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March 17, 2020 4:00 PM, EDT

Trucking Companies Increase Hiring to Bolster Supply Chain

Hiring truck drivers signGetty Images

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While fears are growing that the spread of the coronavirus is pushing the U.S. economy into a recession, and jobs will be lost as thousands of businesses such as restaurants, hotels and the tourism industry lay off workers, some transportation-related companies are hiring. And by all indications, those companies are looking to ramp up as quickly as possible.

On March 16, Amazon announced it was hiring as many as 100,000 warehouse workers and other employees to keep up with the surge in demand from consumers buying food and other supplies online.

The company also said its current employees would get a raise of $2 an hour through April.

The positions will be full and part time and pay a minimum of $15 an hour.

Some sectors of the trucking industry, which already has a driver shortage of more than 61,000, are actively looking for drivers because grocery stores and other retailers have been swamped.

Grocery giant Albertsons, the parent company of brands such as Jewell-Osco, Safeway and Tom Thumb, told Transport Topics it is looking for drivers.

Many of the positions do not require a commercial driver license because, the company said, there has been a surge in online grocery ordering, and many of the jobs are for its home grocery-delivery service.

“It’s fair to say that for our entire company [not just the Dallas area], we are always hiring CDL-A’s for all of our distribution centers,” Albertsons spokesman Andrew Whelan told TT.

A CDL-A is required for a truck driver to operate a rig with a gross vehicle weight of 26,001 pounds or more.

The hiring situation is especially acute in several southern locations, including Dallas-Fort Worth, where Albertsons says it could hire as many as 4,000 new employees.

“In order to serve the increasing needs of our communities throughout DFW, Austin, Houston and Louisiana, Albertsons, Tom Thumb and Randalls are immediately hiring temporary and permanent in-store employees and delivery drivers [no CDL required],” the company said in a statement.

Jeremy Reymer

Reymer

Trucking industry recruiter Jeremy Reymer is CEO of Indianapolis-based Driver Reach. He said his phones are ringing off the hook as companies look to fill vacancies.

“I’ve got friends who are freight brokers, and they are saying they are as busy as they can be and as busy as they’ve ever been in a long time,” he said. “It’s a major shot in the arm as far as that standpoint goes. The demand for freight is huge as every single consumer in the United States is buying stuff and ordering whatever they can.”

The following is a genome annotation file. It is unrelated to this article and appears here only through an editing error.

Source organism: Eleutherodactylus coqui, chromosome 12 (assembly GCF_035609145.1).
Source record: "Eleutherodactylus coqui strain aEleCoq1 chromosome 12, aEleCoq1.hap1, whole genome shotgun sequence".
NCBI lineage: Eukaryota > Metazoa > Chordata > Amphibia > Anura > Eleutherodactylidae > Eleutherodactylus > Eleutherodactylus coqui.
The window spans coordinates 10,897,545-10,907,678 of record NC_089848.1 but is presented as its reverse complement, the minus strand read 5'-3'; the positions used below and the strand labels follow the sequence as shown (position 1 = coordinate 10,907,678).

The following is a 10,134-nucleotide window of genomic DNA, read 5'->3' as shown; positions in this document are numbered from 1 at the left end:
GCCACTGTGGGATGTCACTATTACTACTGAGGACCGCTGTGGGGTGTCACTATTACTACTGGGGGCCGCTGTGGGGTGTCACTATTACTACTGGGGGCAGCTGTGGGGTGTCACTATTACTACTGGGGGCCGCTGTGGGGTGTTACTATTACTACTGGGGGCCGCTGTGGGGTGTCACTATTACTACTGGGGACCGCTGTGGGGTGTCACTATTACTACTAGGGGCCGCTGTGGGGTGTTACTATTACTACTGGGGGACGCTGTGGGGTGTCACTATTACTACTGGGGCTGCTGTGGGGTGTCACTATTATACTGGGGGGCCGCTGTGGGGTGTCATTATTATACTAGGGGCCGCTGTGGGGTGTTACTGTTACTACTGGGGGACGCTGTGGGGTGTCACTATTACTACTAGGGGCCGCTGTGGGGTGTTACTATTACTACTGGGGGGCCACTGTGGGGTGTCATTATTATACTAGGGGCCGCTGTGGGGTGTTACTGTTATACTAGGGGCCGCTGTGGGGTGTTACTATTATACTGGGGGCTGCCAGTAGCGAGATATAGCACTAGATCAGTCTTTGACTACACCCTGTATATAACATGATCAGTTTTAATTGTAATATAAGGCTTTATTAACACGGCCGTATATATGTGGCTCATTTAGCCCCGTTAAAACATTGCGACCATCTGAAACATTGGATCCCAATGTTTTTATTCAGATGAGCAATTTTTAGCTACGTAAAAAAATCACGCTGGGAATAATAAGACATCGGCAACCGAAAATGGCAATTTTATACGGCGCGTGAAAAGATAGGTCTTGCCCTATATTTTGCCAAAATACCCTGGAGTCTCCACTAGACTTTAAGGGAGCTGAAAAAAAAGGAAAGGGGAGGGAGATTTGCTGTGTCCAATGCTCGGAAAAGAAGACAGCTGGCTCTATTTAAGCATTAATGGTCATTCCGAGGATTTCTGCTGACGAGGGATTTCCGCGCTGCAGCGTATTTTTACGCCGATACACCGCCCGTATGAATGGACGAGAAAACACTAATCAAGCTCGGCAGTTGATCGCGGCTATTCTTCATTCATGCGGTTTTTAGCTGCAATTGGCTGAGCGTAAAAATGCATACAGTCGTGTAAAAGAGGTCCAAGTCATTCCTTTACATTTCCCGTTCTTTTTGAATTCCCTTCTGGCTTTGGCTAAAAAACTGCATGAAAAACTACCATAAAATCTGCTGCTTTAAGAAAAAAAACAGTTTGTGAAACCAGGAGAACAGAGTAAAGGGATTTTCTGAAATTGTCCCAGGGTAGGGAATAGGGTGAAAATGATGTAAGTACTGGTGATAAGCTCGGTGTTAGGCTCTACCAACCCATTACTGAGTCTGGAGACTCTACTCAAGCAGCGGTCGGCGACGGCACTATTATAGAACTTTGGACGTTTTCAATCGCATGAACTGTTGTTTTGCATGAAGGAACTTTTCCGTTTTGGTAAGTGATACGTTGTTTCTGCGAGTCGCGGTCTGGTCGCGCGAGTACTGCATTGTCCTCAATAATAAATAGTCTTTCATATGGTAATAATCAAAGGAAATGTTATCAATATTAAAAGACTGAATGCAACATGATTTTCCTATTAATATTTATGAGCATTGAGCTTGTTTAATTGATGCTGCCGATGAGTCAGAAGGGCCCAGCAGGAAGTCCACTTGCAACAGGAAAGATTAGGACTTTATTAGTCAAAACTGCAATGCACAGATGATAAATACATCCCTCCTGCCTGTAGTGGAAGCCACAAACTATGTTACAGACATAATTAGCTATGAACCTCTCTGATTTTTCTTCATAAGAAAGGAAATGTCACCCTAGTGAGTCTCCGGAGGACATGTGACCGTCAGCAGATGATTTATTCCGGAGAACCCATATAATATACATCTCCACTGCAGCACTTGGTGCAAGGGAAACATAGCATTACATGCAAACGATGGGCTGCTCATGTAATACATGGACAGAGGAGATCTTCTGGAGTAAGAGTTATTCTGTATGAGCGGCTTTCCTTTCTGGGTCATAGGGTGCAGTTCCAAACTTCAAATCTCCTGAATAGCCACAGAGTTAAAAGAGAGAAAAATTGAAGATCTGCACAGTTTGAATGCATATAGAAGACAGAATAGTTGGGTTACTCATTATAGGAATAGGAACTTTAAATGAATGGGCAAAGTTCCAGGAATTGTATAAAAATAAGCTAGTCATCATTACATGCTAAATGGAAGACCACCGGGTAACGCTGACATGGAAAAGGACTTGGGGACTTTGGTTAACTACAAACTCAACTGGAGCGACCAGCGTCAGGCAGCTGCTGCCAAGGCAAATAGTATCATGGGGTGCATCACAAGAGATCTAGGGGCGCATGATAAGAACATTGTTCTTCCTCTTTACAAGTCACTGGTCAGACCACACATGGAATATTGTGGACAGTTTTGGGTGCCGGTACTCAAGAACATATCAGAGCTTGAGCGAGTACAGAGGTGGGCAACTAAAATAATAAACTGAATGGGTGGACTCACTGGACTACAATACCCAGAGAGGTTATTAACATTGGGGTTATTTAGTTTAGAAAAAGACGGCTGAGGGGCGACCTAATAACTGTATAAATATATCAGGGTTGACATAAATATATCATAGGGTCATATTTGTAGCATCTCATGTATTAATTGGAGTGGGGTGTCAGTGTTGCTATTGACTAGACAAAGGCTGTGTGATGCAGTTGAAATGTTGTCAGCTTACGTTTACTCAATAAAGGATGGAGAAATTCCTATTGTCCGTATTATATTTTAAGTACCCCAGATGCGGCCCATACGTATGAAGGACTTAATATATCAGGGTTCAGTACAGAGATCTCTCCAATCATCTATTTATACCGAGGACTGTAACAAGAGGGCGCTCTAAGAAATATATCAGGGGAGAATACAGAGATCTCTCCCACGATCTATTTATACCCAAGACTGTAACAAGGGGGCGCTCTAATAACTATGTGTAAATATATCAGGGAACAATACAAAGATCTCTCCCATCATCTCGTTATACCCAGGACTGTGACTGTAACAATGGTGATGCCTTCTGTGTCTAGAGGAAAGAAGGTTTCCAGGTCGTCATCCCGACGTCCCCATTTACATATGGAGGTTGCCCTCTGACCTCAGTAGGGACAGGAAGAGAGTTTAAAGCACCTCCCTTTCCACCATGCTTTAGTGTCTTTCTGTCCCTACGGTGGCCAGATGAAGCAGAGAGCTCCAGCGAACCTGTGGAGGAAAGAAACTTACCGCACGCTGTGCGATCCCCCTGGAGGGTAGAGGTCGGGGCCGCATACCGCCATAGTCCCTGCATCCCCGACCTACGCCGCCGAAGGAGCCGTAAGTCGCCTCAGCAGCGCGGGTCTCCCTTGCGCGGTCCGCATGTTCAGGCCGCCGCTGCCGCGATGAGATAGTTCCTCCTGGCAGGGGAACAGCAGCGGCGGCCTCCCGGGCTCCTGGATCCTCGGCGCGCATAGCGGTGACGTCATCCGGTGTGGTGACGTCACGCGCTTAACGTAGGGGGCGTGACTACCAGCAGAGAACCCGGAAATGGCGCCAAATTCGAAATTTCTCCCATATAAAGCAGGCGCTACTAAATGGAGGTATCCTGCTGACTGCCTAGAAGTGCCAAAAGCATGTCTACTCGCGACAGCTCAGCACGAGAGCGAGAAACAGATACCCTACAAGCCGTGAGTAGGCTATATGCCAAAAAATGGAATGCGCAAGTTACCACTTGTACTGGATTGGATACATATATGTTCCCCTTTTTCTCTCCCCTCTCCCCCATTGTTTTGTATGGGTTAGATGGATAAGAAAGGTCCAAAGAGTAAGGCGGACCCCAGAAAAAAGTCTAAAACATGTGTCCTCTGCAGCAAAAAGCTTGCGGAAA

Trucking industry consultant Randy Mullett, CEO of Mullett Strategies, told TT that in the short term, the trucking industry employment picture looks pretty good. But a lot will depend on how much damage is done to the economy by the coronavirus.

Randy Mullett

Mullett

“I don’t see it abating, as we have more and more calls for people to stay home,” Mullett said. “We’ll need delivery services, whether it’s full-blown truck drivers or last-mile, first-mile type of things. There’s going to be a lot of demand for that, at least in the short term.

“And it’s not all tractor-trailer-driven. Every delivery truck, every bread truck, every beer truck. For now, it doesn’t look like there’s any end in sight.”

Mullett said there may be a fundamental change coming in the economy that is positive in the long term for trucking.

“Loading trucks is not automated. Stocking warehouses is not. A lot of things that are in our wheelhouse are going to keep going and in a big way,” he said.

During this crisis, the Federal Motor Carrier Safety Administration said it is relaxing hours-of-service regulations, so drivers delivering medical supplies, food and other necessities are exempt.

Reymer said the trucking industry now is being viewed as a first responder.

“The dynamics are such that we are, as an industry, in a position as an industry to transport and provide the necessary items to hospitals and those people in need,” he said. “If you’re on social media much, you hear about truckers and what they’re doing. It’s almost like in war, in times of war, how you treat the troops. When times are tough, and there’s a disaster, then truckers are the ones that are there.”

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